5 Of The Weirdest Languages In The World | Random Thursday

  • Published on: Thursday, March 14, 2019
  • From sounds that literally damage your vocal cords to a language that's entirely whistled, these are 5 of the strangest, quirkiest languages in the world.

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    The Piraha Language - Brazil

    This one is controversial because the theory is the language doesn't have recursion. Recursion is a linguistic property where you can add phrases into phrases, also called Nesting.

    This is controversial because Noam Chomsky popularized the idea that recursions are a part of what he called “universal grammar” that you find in all languages.

    And then Dr. Dan Everett studied the Piraha people of the Amazon rain forest in the 1970, first as a missionary and later just to research their language.

    And in a paper in 2005, he claimed that the Piraha people do not use recursion, flying in the face of linguistic doctrine and shaking the very foundations of our knowledge to the ground, making international news.



    Aymara Language - Andes, South America

    The Aymara language isn’t a small, tucked away language in some
    The reason it’s on this list is due to a little quirk that seems to be unique to the Aymara, which is the way they refer to the past and the future.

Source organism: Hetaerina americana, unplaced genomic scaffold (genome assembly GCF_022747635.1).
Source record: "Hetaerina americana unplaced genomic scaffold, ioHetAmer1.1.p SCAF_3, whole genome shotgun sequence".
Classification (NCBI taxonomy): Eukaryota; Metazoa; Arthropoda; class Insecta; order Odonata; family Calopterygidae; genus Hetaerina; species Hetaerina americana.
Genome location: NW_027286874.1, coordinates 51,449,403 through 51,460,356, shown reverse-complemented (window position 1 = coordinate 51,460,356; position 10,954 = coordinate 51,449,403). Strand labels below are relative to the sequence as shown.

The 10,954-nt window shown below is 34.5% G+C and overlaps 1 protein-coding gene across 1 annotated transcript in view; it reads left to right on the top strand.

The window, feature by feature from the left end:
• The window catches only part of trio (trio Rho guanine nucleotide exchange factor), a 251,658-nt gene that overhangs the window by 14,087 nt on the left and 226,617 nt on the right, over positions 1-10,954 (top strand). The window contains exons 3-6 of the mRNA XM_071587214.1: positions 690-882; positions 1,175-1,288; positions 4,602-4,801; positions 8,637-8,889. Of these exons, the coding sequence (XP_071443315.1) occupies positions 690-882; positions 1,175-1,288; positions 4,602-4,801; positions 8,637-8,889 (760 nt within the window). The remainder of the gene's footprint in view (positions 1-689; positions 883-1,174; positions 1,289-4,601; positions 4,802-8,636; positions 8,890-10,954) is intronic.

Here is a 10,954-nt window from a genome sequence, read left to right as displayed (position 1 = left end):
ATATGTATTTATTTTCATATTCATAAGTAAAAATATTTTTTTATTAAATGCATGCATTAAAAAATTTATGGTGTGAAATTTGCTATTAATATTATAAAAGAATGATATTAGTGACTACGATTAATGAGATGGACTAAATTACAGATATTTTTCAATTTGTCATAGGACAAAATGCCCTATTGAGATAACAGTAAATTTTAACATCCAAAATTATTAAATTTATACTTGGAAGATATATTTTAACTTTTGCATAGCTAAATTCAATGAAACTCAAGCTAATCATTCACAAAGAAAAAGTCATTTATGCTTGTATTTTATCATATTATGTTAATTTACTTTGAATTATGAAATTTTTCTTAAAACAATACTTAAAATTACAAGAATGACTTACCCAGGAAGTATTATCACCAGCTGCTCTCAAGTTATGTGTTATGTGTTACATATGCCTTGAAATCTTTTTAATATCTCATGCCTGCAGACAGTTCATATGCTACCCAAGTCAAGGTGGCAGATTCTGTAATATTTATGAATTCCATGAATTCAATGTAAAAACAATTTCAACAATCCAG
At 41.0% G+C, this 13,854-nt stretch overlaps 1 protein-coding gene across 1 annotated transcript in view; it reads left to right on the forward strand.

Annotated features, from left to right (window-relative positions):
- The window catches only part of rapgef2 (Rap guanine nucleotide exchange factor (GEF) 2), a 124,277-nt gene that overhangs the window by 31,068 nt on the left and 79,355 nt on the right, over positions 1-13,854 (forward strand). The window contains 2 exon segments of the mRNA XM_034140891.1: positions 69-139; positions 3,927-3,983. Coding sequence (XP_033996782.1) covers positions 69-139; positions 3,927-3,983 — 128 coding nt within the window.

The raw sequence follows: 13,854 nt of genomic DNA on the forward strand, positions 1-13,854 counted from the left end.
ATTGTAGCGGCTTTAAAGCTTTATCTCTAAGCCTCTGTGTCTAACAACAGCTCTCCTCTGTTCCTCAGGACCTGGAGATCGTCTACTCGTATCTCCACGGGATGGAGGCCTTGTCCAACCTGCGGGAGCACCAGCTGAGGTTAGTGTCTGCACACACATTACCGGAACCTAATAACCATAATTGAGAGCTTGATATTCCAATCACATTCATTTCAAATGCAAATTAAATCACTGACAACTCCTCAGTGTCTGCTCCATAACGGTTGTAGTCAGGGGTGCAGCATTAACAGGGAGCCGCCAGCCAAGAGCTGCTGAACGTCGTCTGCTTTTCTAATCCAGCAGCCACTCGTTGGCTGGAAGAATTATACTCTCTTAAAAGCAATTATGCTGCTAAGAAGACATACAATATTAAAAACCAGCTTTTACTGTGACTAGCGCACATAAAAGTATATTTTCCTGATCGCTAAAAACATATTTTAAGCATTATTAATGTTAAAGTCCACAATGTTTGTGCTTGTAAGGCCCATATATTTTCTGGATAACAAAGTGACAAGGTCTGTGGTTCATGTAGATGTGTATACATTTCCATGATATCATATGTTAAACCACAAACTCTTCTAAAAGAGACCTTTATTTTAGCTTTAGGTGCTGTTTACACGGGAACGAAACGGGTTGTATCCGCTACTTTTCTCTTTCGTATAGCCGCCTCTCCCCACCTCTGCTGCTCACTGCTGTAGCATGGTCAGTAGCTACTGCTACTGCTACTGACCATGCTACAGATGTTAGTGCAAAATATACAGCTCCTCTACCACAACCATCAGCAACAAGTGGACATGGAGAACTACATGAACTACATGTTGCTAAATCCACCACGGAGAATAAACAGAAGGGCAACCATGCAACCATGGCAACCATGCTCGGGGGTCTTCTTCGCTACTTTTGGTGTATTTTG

Why would they do that? The answer is a simple flip in perception, by saying that events from the past are known, meaning we can see them, they’re in front of us. Whereas the future is unknown, we can’t see it… So it’s behind us.


    !Xóõ: Botswana

    It’s no secret that there are languages in sub-Saharan Africa that use click sounds along with other consonant sounds, there are several of these but this one is the quintessential one.

    It features 5 different click sounds and 17 accompanying ones. Also 4 vowel sounds with four varying tones.

    This language is not just difficult to learn, it’s physically straining on a non-speaker because some of these clicks are next to impossible to do without a serious amount of training.



    Guugu Yimithirr: Aboriginal Language, Australia

    Guugu Yimithirr is an ancient language, spoken by the aboriginal people of Australia for thousands of years, specifically the Guugu Yimithirr people of Far North Queensland, in fact it was actually the first aboriginal language ever written down by James Cook in 1770 and is where the word Kangaroo comes from.

    All their directions used cardinal directions. Cardinal directions being North, South, East, West, and the directions in between. They didn’t have words for left, right, front or back.

    What this means is that every speaker must always know what geographic direction they are facing at all times. It’s like the language has layered the geographic directions into the fabric of their culture. You literally can’t convey information without it.



    Silbo Gomero: Spain

    La Gomera is an island, specifically the smallest of the Spanish Canary Islands just northwest of Africa. And on that tiny island is a language that’s not spoken anywhere else called Silbo Gomero, and it holds the top spot on this list for one simple reason. It’s spoken with whistles.

    It’s literally like a whistled version of Spanish featuring two whistled vowels and four consonants.

    Source: https://youtu.be/gybTMf_Xa10


  • magic maniac

    magic maniac

     4 hours ago

    Power move, send nudes through the mind

  • Artur H

    Artur H

     12 hours ago